After nearly three years of using PicMonkey, I’m finally making a switch to Photoshop. Because of this, I thought it would be cool to share a few things that I’ve learned about PicMonkey over the years.
For those of you who may not know, PicMonkey is a free, online photo editing program. It lets you edit photos right in your browser, so there is no need for registration or to download any software. The only thing that you need to edit your photos is internet connection. While most of the features on PicMonkey are free, there are quite a few and useful ones that do require a membership. The cost of the membership is $4.99 a month or $33.00 a year, which comes out to $2.75 a month. I usually bought the annual membership, I think that the additional features are very much worth the price (which, by the way I think is VERY reasonable).
Because a lot of you are bloggers like myself, you probably know that taking nice photos is not only important for the growth of your blog, but it can also be a bit difficult at times. When I take photos in ideal conditions (read lots of bright, natural light) I usually don’t feel the need to edit them (other than resizing). The truth is, half the time the weather conditions are less than desirable (especially during winter, which, by the way this year really kicked my butt and caused hours of frustration when it comes to photography) and sometimes my shots are far away from perfect. Sometimes, even despite having good conditions, I happen to have a bad day and just can’t “get it right”. That’s when editing really comes in handy.
Usually, I try to avoid over-editing, especially when it comes to swatches or shots of makeup products, because I want my photos to show off true colors/shades. For editing anything else, I also try to stick to this rule: less is more. I may sometimes add a light filter to my photos, but I usually stay away from them (unless we’re talking about lifestyle-type of pictures).
Just because I keep my editing to a minimum, it doesn’t mean that there isn’t a huge difference between my unedited photos and a finished product. Most of the time, I follow the same exact process that I will explain right here:
The first thing that I usually do after opening my image is adjust the exposure. I really like to bring up the shadows, as this will add some contrast to my photo without making it look really “fake” and I also like to bring up my highlights to add some…. highlights ( :P ) and brightness. It adds a nice, warm touch. Be careful not to overuse this feature as it may end up giving your image a bit of a yellow and unrealistic cast.
Next, I typically adjust my curves (this feature requires membership). This will make my image brighter and will help white areas to appear more “white” and crisp.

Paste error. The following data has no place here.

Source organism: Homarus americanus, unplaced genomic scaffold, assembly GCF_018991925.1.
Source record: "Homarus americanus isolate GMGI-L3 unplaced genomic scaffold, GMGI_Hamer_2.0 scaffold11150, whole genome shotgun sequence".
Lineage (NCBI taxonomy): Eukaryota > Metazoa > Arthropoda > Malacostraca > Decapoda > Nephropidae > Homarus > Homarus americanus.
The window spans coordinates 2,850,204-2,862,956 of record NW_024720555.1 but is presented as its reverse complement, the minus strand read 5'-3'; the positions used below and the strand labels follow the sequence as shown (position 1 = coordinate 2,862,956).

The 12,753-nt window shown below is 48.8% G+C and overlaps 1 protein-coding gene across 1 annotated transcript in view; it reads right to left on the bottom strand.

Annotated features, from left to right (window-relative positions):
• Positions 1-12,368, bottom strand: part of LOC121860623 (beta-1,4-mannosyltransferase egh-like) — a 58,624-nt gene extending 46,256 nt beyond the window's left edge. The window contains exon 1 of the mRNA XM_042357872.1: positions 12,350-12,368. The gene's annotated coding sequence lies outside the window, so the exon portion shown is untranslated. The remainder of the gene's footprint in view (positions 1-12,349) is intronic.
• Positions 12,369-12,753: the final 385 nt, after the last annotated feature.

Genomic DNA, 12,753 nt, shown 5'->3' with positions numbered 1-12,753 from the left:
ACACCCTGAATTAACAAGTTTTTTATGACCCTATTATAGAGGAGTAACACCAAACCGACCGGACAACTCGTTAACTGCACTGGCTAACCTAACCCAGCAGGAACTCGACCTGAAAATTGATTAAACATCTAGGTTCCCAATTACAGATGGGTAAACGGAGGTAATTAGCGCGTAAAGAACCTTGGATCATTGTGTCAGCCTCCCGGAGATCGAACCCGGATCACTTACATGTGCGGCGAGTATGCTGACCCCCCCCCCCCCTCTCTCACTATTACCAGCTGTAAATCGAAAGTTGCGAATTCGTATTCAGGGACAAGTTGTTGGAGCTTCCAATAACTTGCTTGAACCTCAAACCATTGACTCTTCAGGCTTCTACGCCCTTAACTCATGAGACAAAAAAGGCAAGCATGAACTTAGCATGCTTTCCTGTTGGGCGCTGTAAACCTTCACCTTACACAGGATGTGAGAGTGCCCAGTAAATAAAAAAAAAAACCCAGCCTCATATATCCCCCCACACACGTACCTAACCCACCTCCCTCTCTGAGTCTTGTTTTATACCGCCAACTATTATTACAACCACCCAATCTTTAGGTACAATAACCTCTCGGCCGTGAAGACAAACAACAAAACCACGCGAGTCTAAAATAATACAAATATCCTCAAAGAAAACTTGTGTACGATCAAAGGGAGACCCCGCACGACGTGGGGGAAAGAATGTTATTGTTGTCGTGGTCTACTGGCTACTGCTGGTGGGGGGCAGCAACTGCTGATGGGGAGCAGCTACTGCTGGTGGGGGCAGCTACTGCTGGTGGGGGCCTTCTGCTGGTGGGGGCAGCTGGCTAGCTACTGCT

This, is not something I do all the time, but once in a while I might feel the need to adjust the sharpness and clarity of my image. In this image, as you can see I adjusted my clarity to 30% and my sharpness to 8.
Second to last step is cropping my image. This is not something I do all the time, but once again, sometimes I do feel the need to do this. Usually I like my images to be as symmetrical, as possible, and sometimes this requires cropping them. Resizing my image is always my last step. Then I save my picture and upload it to wordpress. PicMonkey gives you three options when it comes to quality of your image: Roger-not great quality but tiny size, Pierce- great quality and good file size, or Sean-gorgeous, but large file size. I usually go with Pierce or Sean. Resizing your image is also important for your blog, as it reduces the time it takes to load it. There is nothing worse than visiting a blog that takes forever to load (okay so there are many other things that are much, much worse than a slow-loading blog, but you get the point). One other tip that I can give you is to save your image with as descriptive name as possible. For instance, if you’re uploading an image of a.. I don’t know Brave MAC lipstick, save it as Brave Mac Lipstick Review rather than IMG000093837.
I follow the same exact process described above for all my editing.
Left is before, right is after editing. As you can see, there is a noticeable difference between the two, yet the editing took me less than 5 minutes.
Adding highlights and adjusting curves and shadows creates an image that is more visually pleasing than the original.
How to edit photos with Picmonkey
Let’s not forget food photography! Here I really went crazy with adding some shadows to my image to create some nice, deep and inviting colors.
You can also use PicMonkey for adding text to your photos, making a collage (like I did in the first photo in this post), adding a watermark to your images, color correcting, making Facebook page covers and more. I also created my blog header with PicMonkey as well. Let me know if you would like to see tutorials on any of those.
Hope you found this useful, don’t forget to check out my Photography category on the blog, where I share some of my deep, dark secrets- like my first and awful attempts on photography.